You've replaced parts in all different systems that will cause all different symptoms. That suggests you haven't diagnosed anything and you're just throwing random parts at it. By now you should have figured out that's the most expensive and least effective way to diagnose a problem. It will be less expensive to get a mechanic involved.
If you can start the engine later without a jump-start, you know the battery and generator are not the cause of the problem. It's rare for a fuel filter to plug so badly the engine stalls, and that won't magically fix itself after sitting a few hours. I don't know how you figured the water pump could cause intermittent stalling. My hope is you replaced all those parts in response to some other problems not related to stalling.
The first thing to do is figure out if you're losing spark, fuel pressure, or both. Unlike many intermittent problems, which can be real frustrating to find, you have a couple of hours to do the diagnosis. If you have spark yet but no fuel pressure, one suspect might be a collapsing pickup screen in the gas tank, especially if you can hear the fuel pump run for one second after turning on the ignition switch. They will stretch out again and allow fuel to pass after sitting from a few minutes to an hour or so. Also, the stalling is not abrupt and sudden. The engine will gradually lose power over the course of half a minute. If you're losing spark, suspect the pickup coil in the distributor is failing. They often become heat-sensitive and work again when they cool down. Since you didn't list which engine you have, it might have a crankshaft position sensor. Those also commonly become heat-sensitive.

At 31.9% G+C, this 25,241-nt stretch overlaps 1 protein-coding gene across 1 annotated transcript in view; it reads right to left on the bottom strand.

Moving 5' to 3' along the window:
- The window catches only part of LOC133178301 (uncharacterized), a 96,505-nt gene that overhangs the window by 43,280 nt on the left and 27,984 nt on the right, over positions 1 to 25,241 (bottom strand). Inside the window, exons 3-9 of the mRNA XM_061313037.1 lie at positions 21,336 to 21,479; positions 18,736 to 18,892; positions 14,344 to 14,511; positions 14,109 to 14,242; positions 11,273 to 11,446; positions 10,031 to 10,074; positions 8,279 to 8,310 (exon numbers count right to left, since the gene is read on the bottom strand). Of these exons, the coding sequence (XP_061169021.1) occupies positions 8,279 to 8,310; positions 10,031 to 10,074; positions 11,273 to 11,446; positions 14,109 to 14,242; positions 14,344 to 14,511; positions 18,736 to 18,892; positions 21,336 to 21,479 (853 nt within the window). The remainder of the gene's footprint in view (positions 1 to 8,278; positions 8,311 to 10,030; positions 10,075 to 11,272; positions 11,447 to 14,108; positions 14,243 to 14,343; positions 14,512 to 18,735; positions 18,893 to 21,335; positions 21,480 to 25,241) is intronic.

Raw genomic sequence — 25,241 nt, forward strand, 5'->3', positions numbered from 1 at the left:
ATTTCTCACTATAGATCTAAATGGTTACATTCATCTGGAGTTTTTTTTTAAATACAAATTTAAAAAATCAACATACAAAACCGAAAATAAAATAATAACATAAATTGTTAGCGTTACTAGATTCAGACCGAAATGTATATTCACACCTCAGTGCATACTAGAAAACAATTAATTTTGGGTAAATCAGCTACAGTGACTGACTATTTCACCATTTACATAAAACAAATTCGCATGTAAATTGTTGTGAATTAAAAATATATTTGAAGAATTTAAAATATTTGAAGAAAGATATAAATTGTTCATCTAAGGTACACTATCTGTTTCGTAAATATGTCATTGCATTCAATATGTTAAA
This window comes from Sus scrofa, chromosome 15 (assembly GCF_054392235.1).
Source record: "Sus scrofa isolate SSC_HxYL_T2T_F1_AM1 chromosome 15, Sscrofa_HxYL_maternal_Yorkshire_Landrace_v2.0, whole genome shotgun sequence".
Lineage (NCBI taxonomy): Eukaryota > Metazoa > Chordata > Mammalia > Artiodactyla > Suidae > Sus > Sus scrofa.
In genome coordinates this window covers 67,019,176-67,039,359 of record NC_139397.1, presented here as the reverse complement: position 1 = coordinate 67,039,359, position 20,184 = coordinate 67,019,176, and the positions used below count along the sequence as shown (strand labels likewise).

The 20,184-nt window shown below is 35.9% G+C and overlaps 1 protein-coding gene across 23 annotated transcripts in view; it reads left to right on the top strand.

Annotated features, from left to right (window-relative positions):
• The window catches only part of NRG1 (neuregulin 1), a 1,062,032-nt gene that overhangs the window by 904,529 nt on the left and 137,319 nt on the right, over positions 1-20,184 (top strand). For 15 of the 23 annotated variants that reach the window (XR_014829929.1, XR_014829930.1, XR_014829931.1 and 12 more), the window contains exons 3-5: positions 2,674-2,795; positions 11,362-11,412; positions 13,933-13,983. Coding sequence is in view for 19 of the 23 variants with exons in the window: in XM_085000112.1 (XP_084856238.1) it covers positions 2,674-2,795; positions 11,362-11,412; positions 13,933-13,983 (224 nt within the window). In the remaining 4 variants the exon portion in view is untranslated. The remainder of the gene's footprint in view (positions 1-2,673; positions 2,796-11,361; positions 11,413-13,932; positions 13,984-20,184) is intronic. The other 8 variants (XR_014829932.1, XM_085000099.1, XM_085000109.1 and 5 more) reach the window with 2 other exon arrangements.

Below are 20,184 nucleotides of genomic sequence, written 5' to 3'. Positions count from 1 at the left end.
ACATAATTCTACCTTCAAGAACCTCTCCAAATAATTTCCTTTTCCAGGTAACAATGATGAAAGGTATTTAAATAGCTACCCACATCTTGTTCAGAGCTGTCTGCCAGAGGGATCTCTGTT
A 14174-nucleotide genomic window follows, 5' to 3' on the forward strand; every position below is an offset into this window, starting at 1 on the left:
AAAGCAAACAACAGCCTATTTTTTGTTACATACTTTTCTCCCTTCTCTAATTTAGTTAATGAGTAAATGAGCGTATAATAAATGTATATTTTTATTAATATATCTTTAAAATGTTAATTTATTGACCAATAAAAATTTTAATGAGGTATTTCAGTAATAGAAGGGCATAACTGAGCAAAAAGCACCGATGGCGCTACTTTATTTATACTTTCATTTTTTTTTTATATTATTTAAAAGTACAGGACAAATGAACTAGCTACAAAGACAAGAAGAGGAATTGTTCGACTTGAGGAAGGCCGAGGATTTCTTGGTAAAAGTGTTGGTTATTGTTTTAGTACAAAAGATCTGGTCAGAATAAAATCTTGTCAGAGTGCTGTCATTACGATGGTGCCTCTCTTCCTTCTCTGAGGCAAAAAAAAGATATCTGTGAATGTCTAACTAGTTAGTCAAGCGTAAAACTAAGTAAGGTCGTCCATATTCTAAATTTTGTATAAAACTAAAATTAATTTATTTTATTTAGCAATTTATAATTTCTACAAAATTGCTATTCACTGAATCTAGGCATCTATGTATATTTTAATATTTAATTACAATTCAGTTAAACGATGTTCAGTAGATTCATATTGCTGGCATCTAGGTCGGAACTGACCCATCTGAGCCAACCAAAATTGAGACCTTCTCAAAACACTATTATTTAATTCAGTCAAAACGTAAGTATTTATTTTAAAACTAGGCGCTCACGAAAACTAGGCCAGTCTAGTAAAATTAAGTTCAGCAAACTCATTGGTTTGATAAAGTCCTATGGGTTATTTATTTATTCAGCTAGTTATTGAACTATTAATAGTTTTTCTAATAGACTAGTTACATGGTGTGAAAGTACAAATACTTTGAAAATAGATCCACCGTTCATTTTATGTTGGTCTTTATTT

Thursday, March 21st, 2013 AT 11:24 PM